[Note: By reading this carefully, one can discover that the head of a major oil company is aware of the impending oil crisis. Editor.]
Vulture Capitalists, by Mobjectivist [2005 January 30]
"A couple of venture capitalists, Peter Huber and Mark Mills, have written an op-ed piece in the Wall Street Journal Online arguing that conventional oil depletion will lead us to alternative non-conventional oil sources as soon as the market finds them cost effective. The scary thing is that the authors are not only venture capitalists but also a PhD in Mechanical Engineering and a physicist, respectively.

"Maybe we should contact the schools the authors went to so we can ask to have their degrees retracted? I say that because what follows is my sentence-by-sentence deconstruction of the entire article. I count a couple of truthful assertions in the entire commentary. Not a good batting average for engineering...."



Home Page 2004

by Webmaster December 31, 2004 12:00
Oil Production and Consumption for Certain Countries
"These graphs show the relative oil availability and oil demand amongst certain countries whose strategic interests may be in conflict."
New Oil Projects Cannot Meet World Needs This Decade, by Oil Depletion Analysis Centre [2004 November 16]
"World oil supplies are all but certain to remain tight through the rest of this decade, unless there is a precipitous drop in demand, according to the results of a study by the London-based Oil Depletion Analysis Centre (ODAC).

"The study found that all of the major new oil-recovery projects scheduled to come on stream over the next six years are unlikely to boost supplies enough to meet the world’s growing needs."

Over a Barrel, by By Paul Roberts in Mother Jones [2004 November]
"Experts say we're about to run out of oil. But we're nowhere near having another technology ready to take its place."
Transcript of bin Ladin's speech, by [2004 October 30]
"Following is the English transcript of Usama bin Ladin's speech in a videotape aired by Aljazeera on Friday 29 October. In the interests of authenticity the transcript, which appeared as subtitles at the foot of the screen, has been left unedited."
"Why have you listed up Bin Laden's Speech on your Web Site?"

Pump Dreams: Is energy independence an impossible goal? by John Cassidy [2004 October 4]

" '... to talk about energy independence is foolish. The two candidates, with due respect, are lying to the people, or they don’t know what they are talking about.'”

The Coming of Deindustrial Society: A Practical Response, John Michael Greer [2004 October 5]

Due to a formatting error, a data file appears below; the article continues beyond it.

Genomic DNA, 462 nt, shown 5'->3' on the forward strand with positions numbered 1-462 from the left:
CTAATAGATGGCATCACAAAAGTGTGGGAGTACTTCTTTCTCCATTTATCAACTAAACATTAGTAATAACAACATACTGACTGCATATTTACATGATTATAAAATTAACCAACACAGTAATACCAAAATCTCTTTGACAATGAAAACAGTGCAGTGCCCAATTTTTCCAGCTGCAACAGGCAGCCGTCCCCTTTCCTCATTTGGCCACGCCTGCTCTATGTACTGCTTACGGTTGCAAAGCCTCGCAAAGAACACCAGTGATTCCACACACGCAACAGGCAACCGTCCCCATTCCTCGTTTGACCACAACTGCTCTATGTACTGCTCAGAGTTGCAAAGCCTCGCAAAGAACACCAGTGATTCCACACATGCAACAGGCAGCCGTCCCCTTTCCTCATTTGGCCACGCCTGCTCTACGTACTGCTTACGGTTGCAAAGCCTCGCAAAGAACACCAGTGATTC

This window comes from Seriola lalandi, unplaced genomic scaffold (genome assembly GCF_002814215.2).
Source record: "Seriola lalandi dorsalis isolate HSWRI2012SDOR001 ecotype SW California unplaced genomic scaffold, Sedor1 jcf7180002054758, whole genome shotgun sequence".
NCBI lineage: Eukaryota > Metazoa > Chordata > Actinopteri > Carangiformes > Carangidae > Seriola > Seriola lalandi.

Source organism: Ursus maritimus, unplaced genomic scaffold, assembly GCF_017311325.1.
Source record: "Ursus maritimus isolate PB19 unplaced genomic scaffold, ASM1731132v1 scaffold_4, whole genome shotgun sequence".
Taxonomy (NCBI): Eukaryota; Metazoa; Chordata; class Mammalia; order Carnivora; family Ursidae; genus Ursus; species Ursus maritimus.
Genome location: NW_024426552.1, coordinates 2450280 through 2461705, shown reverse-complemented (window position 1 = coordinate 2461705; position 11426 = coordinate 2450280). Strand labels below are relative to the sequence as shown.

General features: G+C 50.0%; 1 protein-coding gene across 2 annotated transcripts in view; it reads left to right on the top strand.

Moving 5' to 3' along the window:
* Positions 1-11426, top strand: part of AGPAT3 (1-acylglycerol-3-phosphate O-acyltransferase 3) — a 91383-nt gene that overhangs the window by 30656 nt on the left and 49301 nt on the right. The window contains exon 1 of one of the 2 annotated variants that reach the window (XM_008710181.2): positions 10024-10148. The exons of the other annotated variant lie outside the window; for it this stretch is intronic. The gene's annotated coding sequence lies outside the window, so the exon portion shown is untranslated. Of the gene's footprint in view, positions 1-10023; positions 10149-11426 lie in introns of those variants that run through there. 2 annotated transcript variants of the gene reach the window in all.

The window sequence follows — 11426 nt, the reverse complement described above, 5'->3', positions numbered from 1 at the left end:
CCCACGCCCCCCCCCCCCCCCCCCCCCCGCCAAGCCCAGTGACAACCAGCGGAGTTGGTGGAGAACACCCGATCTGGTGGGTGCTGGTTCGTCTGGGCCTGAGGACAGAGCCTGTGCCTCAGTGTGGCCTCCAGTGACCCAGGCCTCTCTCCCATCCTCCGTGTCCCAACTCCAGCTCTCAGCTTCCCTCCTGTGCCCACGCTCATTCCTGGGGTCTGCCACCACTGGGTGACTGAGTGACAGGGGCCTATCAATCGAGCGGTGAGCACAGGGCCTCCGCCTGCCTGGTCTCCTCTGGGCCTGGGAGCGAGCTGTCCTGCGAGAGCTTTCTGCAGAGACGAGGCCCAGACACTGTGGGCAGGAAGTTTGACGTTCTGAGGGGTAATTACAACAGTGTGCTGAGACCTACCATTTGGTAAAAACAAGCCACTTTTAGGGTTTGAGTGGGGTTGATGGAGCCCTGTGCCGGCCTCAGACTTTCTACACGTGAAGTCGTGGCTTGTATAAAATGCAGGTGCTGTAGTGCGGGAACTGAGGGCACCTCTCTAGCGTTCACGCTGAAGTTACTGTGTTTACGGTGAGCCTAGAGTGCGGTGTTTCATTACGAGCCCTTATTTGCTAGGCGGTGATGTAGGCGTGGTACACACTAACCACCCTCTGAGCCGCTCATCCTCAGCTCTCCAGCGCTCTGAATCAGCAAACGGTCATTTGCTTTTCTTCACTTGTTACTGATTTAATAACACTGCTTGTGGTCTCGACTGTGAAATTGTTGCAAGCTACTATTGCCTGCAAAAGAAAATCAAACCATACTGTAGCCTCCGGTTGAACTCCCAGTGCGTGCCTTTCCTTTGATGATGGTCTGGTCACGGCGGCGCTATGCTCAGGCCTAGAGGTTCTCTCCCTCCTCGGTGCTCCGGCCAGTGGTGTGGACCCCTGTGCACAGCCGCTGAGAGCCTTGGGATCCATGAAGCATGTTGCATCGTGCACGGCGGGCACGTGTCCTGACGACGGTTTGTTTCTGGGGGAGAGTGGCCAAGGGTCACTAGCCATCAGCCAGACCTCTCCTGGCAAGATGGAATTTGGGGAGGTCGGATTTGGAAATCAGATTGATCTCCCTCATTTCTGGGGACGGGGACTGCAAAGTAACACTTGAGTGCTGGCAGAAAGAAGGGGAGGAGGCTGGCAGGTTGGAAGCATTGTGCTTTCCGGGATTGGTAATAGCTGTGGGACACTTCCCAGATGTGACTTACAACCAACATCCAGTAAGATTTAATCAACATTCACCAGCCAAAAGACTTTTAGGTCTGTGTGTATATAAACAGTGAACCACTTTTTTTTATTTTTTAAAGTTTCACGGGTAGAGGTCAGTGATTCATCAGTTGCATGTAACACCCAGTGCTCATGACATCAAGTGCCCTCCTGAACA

"With the coming of Peak Oil and the beginning of long-term, irreversible declines in the availability of fossil fuels (along with many other resources), modern industrial civilization faces a wrenching series of unwelcome transitions. This comes as a surprise only for those who haven't been paying attention." (See also The Long Road Down: Decline and the Deindustrial Future by the same author.)

Airlines' High Fuel Costs Expected to Push the Industry to Hefty Loss, Wall Street Journal (subscription required) [2004 September 27]

"The International Air Transport Association said it expects the global airline industry to post an overall loss of between $3 billion and $4 billion in 2004, as high fuel costs outweigh strong increases in international traffic."
This is just the beginning. Air travel is the first aspect of modern living that will succumb to oil depletion.

Transitioning to a Renewable Energy Future • ISES White Paper • Summary (600kb)Full Text (1 MB) [2004 September 21]

"This White Paper provides a rationale for effective governmental renewable energy policies worldwide, as well as sufficient information to accelerate effective governmental policies. It is the thesis of this White Paper that a worldwide effort to generate the renewable energy transition must emerge at the top of national and international political agendas, starting now."




Home Page 2003

by Webmaster December 31, 2003 12:00
Hydrocarbons and the evolution ofhuman culture by Charles Hall, Pradeep Tharakan, John Hallock, Cutler Cleveland and Michael Jefferson in Nature [November 20]
"About 100 years ago, the major source of energy shifted from recent solar to fossil hydrocarbons.... Technology has generally led to a greater use of hydrocarbon fuels ... making civilization vulnerable to decreases in supply. At this time our knowledge is not sufficient for us to choose between the different estimates of ... resources of conventional oil."

The Heart of the Matter, by Colin Campbell, The Association for the Study of Peak Oil and Gas. [October]

In Sweden, the Uppsala Protocol has been offered as an alternative to the Kyoto Protocol, resulting in controversy as reported in the New Scientist. [October 5]

We have been seeing some new developments in California politics. One candidate in the recall has a unique perspective in light of the coming global oil crisis. [September 22]

Duke Energy President Speaks at North American Energy & Power Conference [September 16]

Price Signals and Global Energy Transition, Andrew McKillop, draft article for STEM forecasting division, Swedish Energy Agency [September]

Why We Need $60/barrel oil. Energy transition, as well an ensuring oil and gas supplies in the short-term, both require much higher and more stable oil and energy prices, by Andrew McKillop, published by Arab Petroleum Research Center [August 16]

Lights Out On Deregulation, Dennis Kucinich [August]

Oil and Natural Gas Resource Assessment: Production Growth Cycle Models, Jean Laherrere, Encyclopedia of Energy [July]

Comments by Jean Laherrere on the article by Paul Holberg & Richard Hirsch: "Can we identify limits to worldwide energy resources?", OGJ [June 30]

Modelling future oil production, population and the economy, ASPO Workshop in Paris [May]

Finally, some hard facts about Iraqi oil reserves [February 26]

Spot oil, gasoline and natural gas prices provided by WTRG Economics [regularly updated]